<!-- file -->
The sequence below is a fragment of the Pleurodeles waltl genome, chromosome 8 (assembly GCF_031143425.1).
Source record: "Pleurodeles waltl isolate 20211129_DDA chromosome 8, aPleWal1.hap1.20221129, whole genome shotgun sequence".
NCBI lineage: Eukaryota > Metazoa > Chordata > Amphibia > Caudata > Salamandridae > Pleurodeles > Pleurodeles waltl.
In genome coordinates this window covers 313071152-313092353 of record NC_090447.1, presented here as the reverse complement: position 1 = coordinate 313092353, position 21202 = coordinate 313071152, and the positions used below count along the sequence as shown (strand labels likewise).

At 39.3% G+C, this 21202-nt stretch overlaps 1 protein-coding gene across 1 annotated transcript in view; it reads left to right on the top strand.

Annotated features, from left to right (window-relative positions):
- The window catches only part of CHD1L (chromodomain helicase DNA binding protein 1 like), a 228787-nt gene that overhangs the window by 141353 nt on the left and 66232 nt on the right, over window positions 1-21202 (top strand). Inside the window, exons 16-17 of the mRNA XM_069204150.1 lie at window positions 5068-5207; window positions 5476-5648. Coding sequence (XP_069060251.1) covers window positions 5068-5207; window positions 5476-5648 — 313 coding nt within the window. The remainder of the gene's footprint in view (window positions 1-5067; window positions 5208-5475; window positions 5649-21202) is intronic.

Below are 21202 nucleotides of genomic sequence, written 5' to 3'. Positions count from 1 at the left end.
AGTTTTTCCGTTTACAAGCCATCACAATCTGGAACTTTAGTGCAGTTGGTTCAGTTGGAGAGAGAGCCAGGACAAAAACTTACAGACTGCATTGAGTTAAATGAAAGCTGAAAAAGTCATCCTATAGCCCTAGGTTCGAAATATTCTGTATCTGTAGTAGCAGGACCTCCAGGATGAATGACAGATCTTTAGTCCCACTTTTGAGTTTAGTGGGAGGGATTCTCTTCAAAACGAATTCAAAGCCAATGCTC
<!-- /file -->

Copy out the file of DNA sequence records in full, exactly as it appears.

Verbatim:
The sequence below is a fragment of the Pleurodeles waltl genome, chromosome 8 (assembly GCF_031143425.1).
Source record: "Pleurodeles waltl isolate 20211129_DDA chromosome 8, aPleWal1.hap1.20221129, whole genome shotgun sequence".
NCBI lineage: Eukaryota > Metazoa > Chordata > Amphibia > Caudata > Salamandridae > Pleurodeles > Pleurodeles waltl.
In genome coordinates this window covers 313071152-313092353 of record NC_090447.1, presented here as the reverse complement: position 1 = coordinate 313092353, position 21202 = coordinate 313071152, and the positions used below count along the sequence as shown (strand labels likewise).

At 39.3% G+C, this 21202-nt stretch overlaps 1 protein-coding gene across 1 annotated transcript in view; it reads left to right on the top strand.

Annotated features, from left to right (window-relative positions):
- The window catches only part of CHD1L (chromodomain helicase DNA binding protein 1 like), a 228787-nt gene that overhangs the window by 141353 nt on the left and 66232 nt on the right, over window positions 1-21202 (top strand). Inside the window, exons 16-17 of the mRNA XM_069204150.1 lie at window positions 5068-5207; window positions 5476-5648. Coding sequence (XP_069060251.1) covers window positions 5068-5207; window positions 5476-5648 — 313 coding nt within the window. The remainder of the gene's footprint in view (window positions 1-5067; window positions 5208-5475; window positions 5649-21202) is intronic.

Below are 21202 nucleotides of genomic sequence, written 5' to 3'. Positions count from 1 at the left end.
AGTTTTTCCGTTTACAAGCCATCACAATCTGGAACTTTAGTGCAGTTGGTTCAGTTGGAGAGAGAGCCAGGACAAAAACTTACAGACTGCATTGAGTTAAATGAAAGCTGAAAAAGTCATCCTATAGCCCTAGGTTCGAAATATTCTGTATCTGTAGTAGCAGGACCTCCAGGATGAATGACAGATCTTTAGTCCCACTTTTGAGTTTAGTGGGAGGGATTCTCTTCAAAACGAATTCAAAGCCAATGCTC